Kodoma, et al., 1985
Chryseomonas luteola (Kodama et al. 1985) Holmes et al. 1987
Pseudomonas luteola is an opportunistic pathogen, found ubiquitously in damp environments. Originally designated in the Chryseomonas genus, the species has since been reassigned to the Pseudomonas genus.
Pseudomonas luteola is a Gram-negative, motile aerobe. Its motility is created by multitrichous flagella. They grow as rods of 0.8 μm to 2.5 μm. Colonies produce a yellow-orange pigment. Optimal temperature for growth is 30°C. Importantly for classification, it grows best on heart infusion agar supplemented with 5% horse blood. It is also able to grow on TSA, Nutrient Agar, Mac Conkey or CASA Agar.
Pseudomonas luteola can absorb certain heavy metals such as Cr(VI) and Al(III). Both ions are found in industrial wastewaters. These metals are specifically targeted by P. luteola strain TEM05. Under relatively acidic conditions (pH: 4 and 5 for each ion respectively). Experiments indicated a maximum adsorption capacity of 55.2 mg g-1 for Al(III) and 3.0 mg g-1 for Cr(VI).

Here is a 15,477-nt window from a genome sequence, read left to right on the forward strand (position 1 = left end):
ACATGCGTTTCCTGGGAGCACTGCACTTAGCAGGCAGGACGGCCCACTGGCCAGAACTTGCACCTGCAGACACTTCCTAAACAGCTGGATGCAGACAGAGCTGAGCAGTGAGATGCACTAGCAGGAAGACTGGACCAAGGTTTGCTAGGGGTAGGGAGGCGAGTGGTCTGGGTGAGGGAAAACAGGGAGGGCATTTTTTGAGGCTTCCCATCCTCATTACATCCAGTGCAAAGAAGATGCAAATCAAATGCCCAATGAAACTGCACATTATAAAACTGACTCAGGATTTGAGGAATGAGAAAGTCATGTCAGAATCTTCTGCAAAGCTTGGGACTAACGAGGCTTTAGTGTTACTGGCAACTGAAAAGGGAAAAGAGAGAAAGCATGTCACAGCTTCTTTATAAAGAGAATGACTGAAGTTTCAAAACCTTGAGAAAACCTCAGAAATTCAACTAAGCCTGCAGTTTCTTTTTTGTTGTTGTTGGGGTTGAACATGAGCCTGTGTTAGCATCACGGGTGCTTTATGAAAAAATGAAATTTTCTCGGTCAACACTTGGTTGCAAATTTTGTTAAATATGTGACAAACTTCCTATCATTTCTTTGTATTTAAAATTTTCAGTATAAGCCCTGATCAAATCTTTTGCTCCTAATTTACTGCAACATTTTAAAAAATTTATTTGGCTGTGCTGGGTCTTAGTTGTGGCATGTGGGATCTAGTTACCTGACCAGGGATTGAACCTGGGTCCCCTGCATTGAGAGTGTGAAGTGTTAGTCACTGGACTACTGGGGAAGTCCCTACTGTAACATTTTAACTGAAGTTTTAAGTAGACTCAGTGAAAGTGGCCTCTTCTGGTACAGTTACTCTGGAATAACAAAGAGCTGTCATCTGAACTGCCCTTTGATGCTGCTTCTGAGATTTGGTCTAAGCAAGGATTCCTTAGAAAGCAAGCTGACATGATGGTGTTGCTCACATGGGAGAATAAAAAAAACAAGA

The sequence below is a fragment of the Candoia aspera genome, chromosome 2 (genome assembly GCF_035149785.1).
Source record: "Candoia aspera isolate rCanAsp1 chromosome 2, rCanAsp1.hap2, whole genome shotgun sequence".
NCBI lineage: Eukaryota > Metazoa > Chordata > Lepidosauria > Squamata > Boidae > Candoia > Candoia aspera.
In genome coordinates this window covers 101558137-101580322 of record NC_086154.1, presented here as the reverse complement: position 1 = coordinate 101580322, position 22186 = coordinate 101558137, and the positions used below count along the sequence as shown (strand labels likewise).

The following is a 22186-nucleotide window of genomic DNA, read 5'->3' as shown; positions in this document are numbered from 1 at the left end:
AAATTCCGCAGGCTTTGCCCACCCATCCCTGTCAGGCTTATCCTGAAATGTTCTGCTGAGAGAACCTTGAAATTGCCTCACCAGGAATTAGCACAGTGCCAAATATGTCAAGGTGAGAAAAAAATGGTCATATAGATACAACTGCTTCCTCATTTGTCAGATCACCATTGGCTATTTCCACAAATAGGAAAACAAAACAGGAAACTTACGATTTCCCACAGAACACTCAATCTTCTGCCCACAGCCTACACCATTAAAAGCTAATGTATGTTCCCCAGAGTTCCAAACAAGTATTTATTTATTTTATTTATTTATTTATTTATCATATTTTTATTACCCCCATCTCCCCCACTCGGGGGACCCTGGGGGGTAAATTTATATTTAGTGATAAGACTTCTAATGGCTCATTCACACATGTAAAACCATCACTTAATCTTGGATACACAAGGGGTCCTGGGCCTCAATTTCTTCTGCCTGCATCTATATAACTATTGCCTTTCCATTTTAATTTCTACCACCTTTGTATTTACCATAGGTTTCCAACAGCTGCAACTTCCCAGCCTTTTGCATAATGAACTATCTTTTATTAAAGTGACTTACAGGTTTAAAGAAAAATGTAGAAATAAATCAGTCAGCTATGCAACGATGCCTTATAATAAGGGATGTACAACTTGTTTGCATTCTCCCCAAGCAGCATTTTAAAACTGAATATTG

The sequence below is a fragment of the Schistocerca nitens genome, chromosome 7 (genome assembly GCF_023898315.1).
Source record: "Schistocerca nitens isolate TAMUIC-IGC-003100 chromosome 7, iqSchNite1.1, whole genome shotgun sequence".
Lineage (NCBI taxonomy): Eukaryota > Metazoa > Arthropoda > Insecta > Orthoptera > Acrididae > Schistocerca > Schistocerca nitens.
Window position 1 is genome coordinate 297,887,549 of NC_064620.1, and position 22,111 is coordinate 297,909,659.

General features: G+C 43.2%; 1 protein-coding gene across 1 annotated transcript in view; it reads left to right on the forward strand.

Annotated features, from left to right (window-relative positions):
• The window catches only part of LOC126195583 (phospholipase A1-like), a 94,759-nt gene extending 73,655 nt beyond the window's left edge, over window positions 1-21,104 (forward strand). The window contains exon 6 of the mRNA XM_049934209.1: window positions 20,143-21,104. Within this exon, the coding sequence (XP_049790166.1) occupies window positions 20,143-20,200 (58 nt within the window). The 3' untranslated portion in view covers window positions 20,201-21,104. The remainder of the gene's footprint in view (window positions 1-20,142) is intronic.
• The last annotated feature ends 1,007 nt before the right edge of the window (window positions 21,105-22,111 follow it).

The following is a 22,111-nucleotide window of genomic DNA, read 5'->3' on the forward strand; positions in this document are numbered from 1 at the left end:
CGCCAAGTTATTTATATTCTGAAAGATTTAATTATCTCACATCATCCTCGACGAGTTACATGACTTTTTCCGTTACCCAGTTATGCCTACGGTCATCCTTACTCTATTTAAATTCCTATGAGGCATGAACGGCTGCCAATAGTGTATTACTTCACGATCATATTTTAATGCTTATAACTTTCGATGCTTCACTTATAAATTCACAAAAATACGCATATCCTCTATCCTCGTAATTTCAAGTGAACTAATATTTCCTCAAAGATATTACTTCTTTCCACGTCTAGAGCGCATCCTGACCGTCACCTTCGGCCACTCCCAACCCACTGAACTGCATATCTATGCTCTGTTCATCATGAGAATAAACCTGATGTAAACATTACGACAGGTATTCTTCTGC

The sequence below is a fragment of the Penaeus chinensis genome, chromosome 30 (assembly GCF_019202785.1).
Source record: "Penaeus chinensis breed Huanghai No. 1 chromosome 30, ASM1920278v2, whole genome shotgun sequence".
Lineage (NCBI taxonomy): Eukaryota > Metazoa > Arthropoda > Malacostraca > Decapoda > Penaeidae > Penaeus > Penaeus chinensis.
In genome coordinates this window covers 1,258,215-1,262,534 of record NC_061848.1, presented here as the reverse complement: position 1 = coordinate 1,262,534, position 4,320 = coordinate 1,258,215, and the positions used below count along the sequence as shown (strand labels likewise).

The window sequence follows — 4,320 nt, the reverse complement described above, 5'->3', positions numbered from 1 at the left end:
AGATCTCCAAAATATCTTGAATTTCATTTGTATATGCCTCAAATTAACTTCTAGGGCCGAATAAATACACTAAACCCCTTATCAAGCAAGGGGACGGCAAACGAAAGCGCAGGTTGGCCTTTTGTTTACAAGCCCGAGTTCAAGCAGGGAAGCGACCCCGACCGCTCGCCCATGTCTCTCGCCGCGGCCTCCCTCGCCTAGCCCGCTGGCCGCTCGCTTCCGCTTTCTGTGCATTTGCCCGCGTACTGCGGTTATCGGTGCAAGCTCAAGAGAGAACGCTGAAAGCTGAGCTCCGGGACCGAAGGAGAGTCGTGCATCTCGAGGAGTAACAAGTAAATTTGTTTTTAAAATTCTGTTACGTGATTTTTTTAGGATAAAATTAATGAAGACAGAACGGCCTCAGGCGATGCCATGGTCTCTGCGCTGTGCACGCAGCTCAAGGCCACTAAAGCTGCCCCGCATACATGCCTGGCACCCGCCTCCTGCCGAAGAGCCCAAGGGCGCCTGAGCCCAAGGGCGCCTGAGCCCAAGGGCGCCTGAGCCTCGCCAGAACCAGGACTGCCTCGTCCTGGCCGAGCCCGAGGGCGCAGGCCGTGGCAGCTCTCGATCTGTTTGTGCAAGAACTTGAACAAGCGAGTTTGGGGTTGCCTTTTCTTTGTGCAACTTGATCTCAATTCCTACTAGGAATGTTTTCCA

This same strain is also known to produce an exopolysaccharide (EPS) utilized in the adsorption of nickel and copper. In order to adsorb Ni and Cu at significant levels, the strain must be immobilized in a calcium alginate beads. With this enhancement, maximum adsorption capacities range from 45.87-50.81 mg g-1 and 52.91-61.73 mg g-1, respectively.
The pathogenic form of Pseudomonas luteola is a saprophyte. It is an opportunistic pathogen that can cause bacteremia, meningitis, prosthetic valve endocarditis, peritonitis in humans and animals. P. luteola is registered by the CDC as group Ve-1. Most strains are susceptible to broad-spectrum antibiotics, such as cephalosporins, aminosids, and ciprofloxacin. However, infections associated with foreign material are highly resistant, and infected prostheses have to be removed if possible.
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- http://www.tgw1916.net/Pseudomonas/luteola.html[full citation needed]
- Chihab, Wafae; Alaoui, Ahmed S.; Amar, Mohamed (2004). "Chryseomonas luteola Identified as the Source of Serious Infections in a Moroccan University Hospital". Journal of Clinical Microbiology. 42 (4): 1837–9. doi:10.1128/JCM.42.4.1837-1839.2004. PMC . PMID 15071064.
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